Monday, January 02, 2006

Teaching Intelligent Design

On the morning of New Year's day I was watching--or, at least, listening to--a television show that purported to review--or at least mention--the important news stories of the year 2005 of the Common Era. (I suppose, in order to let you know where I am coming from, that I should confess that I have a tendency when I pronounce that phrase that it often comes out sounding like "the Common Error.") And it thus came to pass that I heard a newspaper columnist named "George Will" pronounce, in a most authoritative voice, that "Intelligent Design" should be taught in the schools, but not in science classes.

That, naturally enough, got me to wondering about where exactly Mr. Will thought that Intelligent Design should be taught: in Home Economics perhaps?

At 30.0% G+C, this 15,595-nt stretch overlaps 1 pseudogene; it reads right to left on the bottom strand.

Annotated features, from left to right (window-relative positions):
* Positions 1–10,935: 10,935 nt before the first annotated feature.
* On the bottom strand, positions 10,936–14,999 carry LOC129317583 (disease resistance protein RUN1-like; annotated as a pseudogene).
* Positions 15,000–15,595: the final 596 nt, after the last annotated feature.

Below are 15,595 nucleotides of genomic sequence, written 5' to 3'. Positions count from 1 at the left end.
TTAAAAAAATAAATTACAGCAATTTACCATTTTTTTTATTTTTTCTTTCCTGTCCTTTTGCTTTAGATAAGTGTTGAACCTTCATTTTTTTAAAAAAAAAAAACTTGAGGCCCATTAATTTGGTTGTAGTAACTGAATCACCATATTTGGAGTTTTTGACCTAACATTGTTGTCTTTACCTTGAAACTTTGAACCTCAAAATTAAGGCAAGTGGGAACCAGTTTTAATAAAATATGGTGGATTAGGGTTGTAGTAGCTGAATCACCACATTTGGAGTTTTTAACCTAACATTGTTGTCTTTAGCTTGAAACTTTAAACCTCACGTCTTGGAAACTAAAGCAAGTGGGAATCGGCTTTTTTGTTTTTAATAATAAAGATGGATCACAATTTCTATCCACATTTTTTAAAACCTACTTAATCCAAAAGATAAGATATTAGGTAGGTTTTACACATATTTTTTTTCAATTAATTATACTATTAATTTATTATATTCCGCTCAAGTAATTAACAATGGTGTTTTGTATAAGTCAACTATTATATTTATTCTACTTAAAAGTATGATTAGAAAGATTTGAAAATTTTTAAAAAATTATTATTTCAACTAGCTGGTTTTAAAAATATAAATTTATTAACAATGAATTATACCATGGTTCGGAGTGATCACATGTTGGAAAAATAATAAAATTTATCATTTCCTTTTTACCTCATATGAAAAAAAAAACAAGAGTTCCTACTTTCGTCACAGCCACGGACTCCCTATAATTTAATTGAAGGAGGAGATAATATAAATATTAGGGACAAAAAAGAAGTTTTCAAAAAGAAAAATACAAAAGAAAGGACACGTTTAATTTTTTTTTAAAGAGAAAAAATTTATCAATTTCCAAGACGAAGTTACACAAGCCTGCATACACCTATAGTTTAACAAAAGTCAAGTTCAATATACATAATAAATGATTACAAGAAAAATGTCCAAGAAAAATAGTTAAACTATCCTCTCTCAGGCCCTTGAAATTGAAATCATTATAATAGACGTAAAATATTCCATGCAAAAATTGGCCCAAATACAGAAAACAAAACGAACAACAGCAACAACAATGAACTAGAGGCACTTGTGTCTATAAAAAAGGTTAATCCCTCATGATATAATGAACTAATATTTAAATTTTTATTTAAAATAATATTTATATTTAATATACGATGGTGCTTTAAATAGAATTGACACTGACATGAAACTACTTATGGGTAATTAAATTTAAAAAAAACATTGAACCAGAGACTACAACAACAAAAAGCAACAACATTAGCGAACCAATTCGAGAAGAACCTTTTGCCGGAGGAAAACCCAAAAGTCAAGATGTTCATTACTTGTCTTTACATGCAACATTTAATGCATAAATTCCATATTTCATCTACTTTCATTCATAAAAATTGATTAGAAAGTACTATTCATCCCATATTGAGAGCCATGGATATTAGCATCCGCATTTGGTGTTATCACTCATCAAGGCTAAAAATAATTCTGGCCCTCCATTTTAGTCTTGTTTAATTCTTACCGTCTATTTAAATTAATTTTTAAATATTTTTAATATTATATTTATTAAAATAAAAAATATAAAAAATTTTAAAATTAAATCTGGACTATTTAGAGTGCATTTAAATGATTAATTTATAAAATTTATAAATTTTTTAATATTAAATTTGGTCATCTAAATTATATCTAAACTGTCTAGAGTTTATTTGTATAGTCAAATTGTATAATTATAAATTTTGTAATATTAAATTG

Since the proponents of Intelligent Design claim that it is a scientific subject, it is hard to conceive how it could be squeezed into a religion class, where a discussion of the term "God," for example, would hardly be improved by mentioning that some people have argued that there is scientific evidence of an intelligent designer of the world who is not absolutely, necessarily, what the term "God" refers to, anymore that it would be helpful to refer to polyester science in a study of Leviticus 19:19: "Ye shall keep my statutes. Thou shalt not let thy cattle gender with a diverse kind: thou shalt not sow thy field with mingled seed: neither shall a garment mingled of linen and woolen come upon thee."


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